So why would we work together? Why would you reach across the aisle to a pumpkin-assed, forehead, eyeball monster? If the picture of us were true, of course our inabilities to solve problems would actually be quite sane and reasonable. Why would you work with Marxists actively subverting our Constitution, or racists and homophobes who see no one’s humanity but their own? We hear every damn day about how fragile our country is, on the brink of catastrophe torn by polarizing hate. And how it’s a shame that we can’t work together to get things done. But the truth is, we do. We work together to get things done every damn day. The only place we don’t is here or on cable TV. But Americans don’t live here or on cable TV. Where we live, our values and principles form the foundation that sustains us while we get things done, not the barriers that prevent us from getting things done.
Most Americans don’t live their lives solely as Democrats, Republicans, Liberals, or Conservatives. Americans live their lives more as people that are just a little bit late for something they have to do. Often, something they do not want to do, but they do it. Impossible things every day, that are only made possible through the little reasonable compromises we all make.
Look. Look on the screen. This is where we are; this is who we are: these cars. That’s a schoolteacher who probably thinks his taxes are too high. He’s going to work. There’s another car. A woman with two small kids, can’t really think about anything else right now. There’s another car, swaying, I don’t even know if you can see it. The lady’s in the NRA and loves Oprah. There’s another car. An investment banker: gay, also likes Oprah. Another car’s a Latino carpenter. Another car a fundamentalist vacuum salesman. Atheist obstetrician. Mormon Jay-Z fan. But this is us. Every one of the cars you see is filled with individuals of strong beliefs and principles they hold dear. Often, principles and beliefs in direct opposition to their fellow travelers. And yet these millions of cars must somehow find a way to squeeze one by one into a mile-long, thirty-foot wide tunnel carved underneath a mighty river. Carved by people who by the way I’m sure had their differences. And they do it. Concession by concession. You go, then I’ll go. You go, then I’ll go. You go, then I’ll go. Oh my God, is that an NRA sticker on your car? Is that an Obama sticker on your car? Ah, well that’s okay, you go, then I’ll go. And sure, at some point there will be a selfish jerk who zips up the shoulder and cuts in at the last minute. But that individual is rare, and he is scorned not hired as an analyst.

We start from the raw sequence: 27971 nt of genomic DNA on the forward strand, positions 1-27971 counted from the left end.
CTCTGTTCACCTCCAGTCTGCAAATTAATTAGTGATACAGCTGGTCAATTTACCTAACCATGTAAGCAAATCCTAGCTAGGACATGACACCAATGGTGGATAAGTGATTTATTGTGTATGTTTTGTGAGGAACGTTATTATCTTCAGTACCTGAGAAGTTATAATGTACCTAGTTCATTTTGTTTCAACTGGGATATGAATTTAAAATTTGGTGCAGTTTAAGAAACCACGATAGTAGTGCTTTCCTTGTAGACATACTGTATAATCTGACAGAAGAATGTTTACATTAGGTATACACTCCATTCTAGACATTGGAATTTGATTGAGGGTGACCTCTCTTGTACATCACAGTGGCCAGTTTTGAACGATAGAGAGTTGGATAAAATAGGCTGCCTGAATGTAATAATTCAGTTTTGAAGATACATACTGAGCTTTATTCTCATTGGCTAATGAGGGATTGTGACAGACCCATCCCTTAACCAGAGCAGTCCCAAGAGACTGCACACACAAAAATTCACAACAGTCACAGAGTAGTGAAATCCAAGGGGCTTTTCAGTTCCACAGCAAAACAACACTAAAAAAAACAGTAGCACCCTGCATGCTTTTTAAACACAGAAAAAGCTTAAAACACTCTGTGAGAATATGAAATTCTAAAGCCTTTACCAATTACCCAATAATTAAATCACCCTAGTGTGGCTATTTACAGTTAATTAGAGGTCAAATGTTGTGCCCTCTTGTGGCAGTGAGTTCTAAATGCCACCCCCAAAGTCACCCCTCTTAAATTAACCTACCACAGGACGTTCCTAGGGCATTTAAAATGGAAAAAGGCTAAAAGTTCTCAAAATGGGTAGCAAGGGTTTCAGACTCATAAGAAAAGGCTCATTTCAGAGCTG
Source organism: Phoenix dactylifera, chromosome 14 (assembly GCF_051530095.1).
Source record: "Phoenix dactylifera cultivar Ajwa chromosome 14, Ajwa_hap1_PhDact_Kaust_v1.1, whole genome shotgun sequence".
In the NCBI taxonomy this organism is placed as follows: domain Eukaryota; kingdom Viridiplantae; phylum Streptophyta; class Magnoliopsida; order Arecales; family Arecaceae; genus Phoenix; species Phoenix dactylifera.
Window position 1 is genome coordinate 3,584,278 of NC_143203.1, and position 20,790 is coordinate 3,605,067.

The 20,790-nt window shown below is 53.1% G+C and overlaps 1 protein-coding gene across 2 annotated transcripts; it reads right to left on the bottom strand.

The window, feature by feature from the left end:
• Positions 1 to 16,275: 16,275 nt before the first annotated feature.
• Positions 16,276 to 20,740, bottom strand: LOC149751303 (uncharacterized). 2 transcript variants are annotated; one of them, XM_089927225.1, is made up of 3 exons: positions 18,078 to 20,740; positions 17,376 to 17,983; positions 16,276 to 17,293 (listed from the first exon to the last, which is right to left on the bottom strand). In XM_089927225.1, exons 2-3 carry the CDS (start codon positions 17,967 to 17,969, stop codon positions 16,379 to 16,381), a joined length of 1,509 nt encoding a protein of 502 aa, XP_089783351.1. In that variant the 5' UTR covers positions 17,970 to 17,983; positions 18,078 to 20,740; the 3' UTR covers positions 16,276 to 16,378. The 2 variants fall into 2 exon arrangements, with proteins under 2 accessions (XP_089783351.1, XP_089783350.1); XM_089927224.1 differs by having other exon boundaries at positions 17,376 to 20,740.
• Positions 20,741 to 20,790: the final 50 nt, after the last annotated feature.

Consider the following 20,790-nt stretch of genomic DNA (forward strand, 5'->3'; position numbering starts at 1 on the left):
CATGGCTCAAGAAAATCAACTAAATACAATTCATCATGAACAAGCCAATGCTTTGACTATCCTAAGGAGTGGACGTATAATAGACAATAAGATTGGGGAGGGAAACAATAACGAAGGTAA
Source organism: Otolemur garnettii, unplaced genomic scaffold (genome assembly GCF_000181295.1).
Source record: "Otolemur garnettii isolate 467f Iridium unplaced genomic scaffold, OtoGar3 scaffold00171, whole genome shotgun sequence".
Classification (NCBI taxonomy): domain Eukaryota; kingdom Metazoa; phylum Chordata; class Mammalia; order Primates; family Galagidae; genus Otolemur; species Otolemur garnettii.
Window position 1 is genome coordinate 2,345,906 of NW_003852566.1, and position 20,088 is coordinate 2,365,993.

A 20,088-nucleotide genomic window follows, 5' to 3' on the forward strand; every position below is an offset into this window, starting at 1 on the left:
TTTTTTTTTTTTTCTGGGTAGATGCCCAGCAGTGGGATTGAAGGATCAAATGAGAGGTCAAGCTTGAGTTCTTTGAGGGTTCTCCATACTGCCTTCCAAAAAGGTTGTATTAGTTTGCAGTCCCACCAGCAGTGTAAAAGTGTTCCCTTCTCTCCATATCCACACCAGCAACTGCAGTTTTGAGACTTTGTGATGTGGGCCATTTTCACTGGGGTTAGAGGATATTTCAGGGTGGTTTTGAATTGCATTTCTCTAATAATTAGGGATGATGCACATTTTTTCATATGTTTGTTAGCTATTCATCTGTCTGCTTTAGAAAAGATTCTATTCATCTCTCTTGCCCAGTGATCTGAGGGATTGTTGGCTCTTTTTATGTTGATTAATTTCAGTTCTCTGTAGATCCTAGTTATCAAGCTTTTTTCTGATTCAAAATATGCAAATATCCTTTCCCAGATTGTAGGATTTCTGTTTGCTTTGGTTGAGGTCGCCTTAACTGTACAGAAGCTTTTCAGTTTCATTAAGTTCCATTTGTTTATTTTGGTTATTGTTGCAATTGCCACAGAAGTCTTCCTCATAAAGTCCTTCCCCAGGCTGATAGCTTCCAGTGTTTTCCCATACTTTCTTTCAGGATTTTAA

Because we know instinctively as a people that if we are to get through the darkness and back into the light, we have to work together. And the truth is, there will always be darkness. And sometimes, the light at the end of the tunnel isn’t the promised land. Sometimes, it’s just New Jersey. But we do it anyway, together. If you want to know why I’m here and what I want from you, I can only assure you this: you have already given it to me. Your presence was what I wanted. Sanity will always be and has always been in the eye of the beholder. And to see you here today and the kind of people that you are has restored mine. Thank you.
In the words of Jeff Cohen, media professor at Ithaca College, “It is a sad commentary that the two most important news shows are on the Comedy Channel. In their comedic format they are doing what journalists should be doing.” At the same time, I for one am genuinely glad that they are.
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TAGS: Colbert Report • Comedy • Daily Show • Jon Stewart • March to Keep Fear Alive • News • Politics • Rally to Restore Sanity • speech • Stephen Colbert • Videos